Pathology dictionary

Colonic mucosa

What is colonic mucosa?

Colonic mucosa is a term used to describe the specialized tissue that covers the inside of the colon. The colon is a long, hollow organ and part of the digestive tract. It starts at the end of the small bowel (the ileum) and ends at the anal canal. Colonic mucosa is made up of specialized epithelial cells that connect together to form glands and a thin layer of connective tissue called the lamina propria.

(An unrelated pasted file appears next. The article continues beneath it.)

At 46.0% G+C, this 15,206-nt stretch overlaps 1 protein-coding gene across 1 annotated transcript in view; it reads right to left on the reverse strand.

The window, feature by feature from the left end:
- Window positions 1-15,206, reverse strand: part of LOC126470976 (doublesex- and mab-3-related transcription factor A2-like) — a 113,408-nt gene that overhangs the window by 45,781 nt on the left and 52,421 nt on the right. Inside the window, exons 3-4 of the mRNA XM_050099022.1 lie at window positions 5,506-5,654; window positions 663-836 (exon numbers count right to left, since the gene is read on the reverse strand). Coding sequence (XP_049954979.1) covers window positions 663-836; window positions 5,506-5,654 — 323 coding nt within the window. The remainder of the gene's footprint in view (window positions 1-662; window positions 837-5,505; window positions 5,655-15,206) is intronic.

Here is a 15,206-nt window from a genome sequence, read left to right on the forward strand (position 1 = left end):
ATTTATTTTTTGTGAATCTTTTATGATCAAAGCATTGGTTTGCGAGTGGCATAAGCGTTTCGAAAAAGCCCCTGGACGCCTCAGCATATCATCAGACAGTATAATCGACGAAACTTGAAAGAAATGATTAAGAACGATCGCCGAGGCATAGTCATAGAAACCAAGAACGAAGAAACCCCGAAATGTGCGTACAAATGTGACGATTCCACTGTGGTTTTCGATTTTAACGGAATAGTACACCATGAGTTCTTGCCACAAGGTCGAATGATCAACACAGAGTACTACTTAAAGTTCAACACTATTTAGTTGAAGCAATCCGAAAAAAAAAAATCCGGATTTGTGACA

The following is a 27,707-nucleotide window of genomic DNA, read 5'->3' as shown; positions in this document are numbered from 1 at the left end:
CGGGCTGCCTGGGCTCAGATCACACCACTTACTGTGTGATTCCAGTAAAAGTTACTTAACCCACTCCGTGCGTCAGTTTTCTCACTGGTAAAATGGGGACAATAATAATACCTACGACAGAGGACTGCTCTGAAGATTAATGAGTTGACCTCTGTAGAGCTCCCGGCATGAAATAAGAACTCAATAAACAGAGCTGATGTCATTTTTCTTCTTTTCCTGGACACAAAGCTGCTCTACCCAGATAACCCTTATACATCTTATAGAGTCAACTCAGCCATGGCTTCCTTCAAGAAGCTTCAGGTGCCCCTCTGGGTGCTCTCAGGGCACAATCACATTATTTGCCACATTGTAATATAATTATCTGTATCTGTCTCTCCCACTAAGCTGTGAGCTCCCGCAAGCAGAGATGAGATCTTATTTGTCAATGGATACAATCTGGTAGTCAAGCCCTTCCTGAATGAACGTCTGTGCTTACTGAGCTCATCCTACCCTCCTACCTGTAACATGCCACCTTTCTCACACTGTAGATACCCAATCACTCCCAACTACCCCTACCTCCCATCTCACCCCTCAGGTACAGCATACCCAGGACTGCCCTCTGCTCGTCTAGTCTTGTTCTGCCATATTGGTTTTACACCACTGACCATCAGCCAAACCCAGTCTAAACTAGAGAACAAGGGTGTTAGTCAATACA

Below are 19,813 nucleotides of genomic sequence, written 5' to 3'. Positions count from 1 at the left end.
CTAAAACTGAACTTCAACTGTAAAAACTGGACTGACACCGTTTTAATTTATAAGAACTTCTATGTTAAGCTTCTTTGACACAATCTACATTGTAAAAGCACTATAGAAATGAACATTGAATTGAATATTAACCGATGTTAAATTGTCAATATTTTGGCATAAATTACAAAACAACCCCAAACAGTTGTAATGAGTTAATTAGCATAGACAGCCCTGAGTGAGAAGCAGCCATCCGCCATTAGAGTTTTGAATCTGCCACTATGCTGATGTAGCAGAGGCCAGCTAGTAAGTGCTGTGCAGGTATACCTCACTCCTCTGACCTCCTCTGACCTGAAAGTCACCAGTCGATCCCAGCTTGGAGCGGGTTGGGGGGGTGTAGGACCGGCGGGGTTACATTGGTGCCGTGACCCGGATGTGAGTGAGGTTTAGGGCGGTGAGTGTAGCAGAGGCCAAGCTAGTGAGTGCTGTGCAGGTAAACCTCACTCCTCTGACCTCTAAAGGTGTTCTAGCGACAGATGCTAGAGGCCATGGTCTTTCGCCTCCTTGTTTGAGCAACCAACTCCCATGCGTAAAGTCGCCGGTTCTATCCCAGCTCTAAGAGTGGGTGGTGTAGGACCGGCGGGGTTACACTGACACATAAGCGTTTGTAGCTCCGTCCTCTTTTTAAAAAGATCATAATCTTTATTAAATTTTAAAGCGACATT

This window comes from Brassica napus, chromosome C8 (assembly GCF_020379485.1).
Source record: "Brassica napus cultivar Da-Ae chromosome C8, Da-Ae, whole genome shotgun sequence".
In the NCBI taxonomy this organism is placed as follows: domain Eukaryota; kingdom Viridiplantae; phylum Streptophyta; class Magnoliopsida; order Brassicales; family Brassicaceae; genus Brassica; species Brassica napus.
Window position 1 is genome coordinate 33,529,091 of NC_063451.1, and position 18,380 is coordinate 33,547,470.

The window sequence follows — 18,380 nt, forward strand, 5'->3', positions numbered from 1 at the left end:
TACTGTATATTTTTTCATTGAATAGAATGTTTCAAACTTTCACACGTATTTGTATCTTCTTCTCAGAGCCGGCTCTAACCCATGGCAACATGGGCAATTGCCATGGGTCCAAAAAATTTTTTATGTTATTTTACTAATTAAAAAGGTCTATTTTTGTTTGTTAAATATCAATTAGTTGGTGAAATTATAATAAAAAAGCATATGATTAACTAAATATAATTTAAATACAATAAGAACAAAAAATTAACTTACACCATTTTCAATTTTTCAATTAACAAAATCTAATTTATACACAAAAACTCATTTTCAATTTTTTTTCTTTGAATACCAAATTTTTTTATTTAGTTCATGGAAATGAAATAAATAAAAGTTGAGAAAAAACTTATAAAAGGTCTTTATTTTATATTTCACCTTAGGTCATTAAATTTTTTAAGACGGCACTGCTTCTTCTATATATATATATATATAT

A wide variety of medical conditions may involve the colonic mucosa. For example, most types of colonic polyps including tubular adenomas, tubulovillous adenomas, villous adenomas, and sessile serrated adenomas all start from the cells in the colonic mucosa. The most common type of colon cancer, called adenocarcinoma, also starts from cells in the colonic mucosa. Inflammatory, auto-immune conditions such as Crohn’s disease, ulcerative colitis, and microscopic colitis also involve this tissue. Your doctor may remove a small sample of colonic mucosa in a procedure called a biopsy to look for any of these conditions, along with other conditions that may involve the inner surface of the colon.

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